7. OldManDave

    OldManDave Fossil Bouncer Emeritus
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    JC,

    Let me tell you...it is do-able! I'm 32 and just recently completed my first BS. I will be starting KCOM this fall. All of the advice given above is very positive...afterall, I virtually flunked-out of Ugrad school when I was 20. But, I busted my *** to come back.

    Now, I know I will be able to pursue my life's dream to be a physician...it's all about making the necessary sacrifices and being committed and working hard enough to get there.

    Hell, if I can do it, so can you!

    ------------------
    'Old Man Dave'
    KCOM, Class of '03
     
  8. azeri

    azeri Junior Member

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    DO Dude has great advice, let me add my two cents worth. I too, am a sort of comeback kid. I was out of school for 5 yrs before I went back and finished my BS. I, like Old Man Dave, did not do well during my first attempt at college. I think that after 5 yrs, you are not really the same person and admissions committees are aware of this, so unless you were in jail I wouldn't worry about your past. If anything, it will work to your advantage.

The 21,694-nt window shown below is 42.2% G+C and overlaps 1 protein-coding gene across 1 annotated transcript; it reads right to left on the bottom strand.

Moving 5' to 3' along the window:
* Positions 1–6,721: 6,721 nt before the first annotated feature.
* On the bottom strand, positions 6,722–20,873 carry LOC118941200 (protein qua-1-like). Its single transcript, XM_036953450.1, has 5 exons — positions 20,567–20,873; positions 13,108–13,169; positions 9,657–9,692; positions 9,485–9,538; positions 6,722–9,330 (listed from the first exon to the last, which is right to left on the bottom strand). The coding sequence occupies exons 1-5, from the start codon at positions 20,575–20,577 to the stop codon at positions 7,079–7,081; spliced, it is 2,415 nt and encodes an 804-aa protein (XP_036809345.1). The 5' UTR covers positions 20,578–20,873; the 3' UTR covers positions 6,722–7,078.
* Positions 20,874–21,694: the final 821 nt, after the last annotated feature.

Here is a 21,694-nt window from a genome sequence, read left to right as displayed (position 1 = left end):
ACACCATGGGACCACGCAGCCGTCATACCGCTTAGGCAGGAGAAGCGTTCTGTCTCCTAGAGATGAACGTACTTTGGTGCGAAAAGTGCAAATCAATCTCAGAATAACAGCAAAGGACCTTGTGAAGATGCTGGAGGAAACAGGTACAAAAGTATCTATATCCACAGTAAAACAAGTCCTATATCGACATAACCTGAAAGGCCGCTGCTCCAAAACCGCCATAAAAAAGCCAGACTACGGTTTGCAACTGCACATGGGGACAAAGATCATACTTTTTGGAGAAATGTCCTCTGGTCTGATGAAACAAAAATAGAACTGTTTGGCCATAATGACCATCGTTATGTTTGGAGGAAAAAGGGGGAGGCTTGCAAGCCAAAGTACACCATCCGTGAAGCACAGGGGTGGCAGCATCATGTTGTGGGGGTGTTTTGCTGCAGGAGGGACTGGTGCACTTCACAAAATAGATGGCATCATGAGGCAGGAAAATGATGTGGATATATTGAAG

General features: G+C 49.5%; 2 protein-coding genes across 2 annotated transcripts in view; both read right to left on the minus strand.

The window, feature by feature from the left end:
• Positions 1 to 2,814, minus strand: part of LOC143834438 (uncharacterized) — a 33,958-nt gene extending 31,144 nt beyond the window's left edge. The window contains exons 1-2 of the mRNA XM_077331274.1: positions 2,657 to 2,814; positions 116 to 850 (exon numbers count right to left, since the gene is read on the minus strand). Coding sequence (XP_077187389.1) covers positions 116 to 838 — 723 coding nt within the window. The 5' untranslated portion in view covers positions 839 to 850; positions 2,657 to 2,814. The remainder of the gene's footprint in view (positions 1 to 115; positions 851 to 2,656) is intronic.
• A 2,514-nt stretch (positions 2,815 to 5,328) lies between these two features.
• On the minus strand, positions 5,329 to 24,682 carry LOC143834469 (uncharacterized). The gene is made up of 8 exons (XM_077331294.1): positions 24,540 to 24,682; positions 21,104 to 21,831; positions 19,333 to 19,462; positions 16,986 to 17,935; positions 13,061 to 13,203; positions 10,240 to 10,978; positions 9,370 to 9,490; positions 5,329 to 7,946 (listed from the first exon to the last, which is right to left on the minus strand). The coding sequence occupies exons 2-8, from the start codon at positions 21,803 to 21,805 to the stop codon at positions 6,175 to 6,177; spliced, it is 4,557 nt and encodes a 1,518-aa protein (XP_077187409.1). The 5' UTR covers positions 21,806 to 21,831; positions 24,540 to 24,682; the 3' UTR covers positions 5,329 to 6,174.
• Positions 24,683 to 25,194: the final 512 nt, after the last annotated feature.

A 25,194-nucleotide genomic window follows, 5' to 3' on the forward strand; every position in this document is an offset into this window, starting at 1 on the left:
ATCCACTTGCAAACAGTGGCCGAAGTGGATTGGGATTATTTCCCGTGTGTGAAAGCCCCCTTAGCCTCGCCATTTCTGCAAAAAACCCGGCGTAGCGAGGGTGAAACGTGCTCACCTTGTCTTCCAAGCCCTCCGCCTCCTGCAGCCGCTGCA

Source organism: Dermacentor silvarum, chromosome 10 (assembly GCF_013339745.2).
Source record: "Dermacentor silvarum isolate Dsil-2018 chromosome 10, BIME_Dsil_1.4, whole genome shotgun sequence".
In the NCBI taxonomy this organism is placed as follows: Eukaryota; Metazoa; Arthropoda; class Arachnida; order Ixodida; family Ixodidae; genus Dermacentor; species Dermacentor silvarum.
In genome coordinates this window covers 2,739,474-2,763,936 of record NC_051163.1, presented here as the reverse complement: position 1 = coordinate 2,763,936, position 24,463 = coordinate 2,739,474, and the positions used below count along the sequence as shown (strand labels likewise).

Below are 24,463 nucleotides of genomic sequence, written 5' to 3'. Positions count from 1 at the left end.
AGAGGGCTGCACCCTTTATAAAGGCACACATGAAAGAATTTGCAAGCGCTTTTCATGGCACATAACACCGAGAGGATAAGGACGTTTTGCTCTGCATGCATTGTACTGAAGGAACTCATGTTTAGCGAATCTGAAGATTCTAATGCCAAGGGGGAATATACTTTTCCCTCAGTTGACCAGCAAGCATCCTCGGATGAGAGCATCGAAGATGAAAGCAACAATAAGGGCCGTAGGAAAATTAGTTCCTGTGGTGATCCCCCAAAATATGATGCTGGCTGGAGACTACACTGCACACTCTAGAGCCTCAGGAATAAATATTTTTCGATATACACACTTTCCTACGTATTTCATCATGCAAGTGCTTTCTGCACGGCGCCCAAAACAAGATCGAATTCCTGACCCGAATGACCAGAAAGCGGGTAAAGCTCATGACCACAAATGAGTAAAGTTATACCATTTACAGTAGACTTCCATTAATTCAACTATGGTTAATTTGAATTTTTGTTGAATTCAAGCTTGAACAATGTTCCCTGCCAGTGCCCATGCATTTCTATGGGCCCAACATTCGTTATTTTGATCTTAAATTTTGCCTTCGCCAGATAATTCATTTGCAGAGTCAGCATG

What you must do now is get AWESOME grades, there is no room for srewing up. Get strong MCAT's, talk to everyone you can think of about your interest in medicine and volunteer in a place where you can really get some meaningful experience. I personally think that mentoring youth, teaching people to read, working on a hot-line, anything like that is better than volunteering in a hospital where you just get to watch patients and get in everyone's way. Wherever you go make an impression on people, so when you ask them for a letter, they have something of value to say! Good luck!
     
  9. JC

    JC Junior Member
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    Thank you all for your advice. Much appreciated. As far as MCAT's are concerned, does the Kaplan course help significantly? When I was in Boston, there were ads all over the subways, the radio, etc.
     
  10. DO DUDE

    DO DUDE Senior Member
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    "To take Kaplan or not to take Kaplan..That is the question!"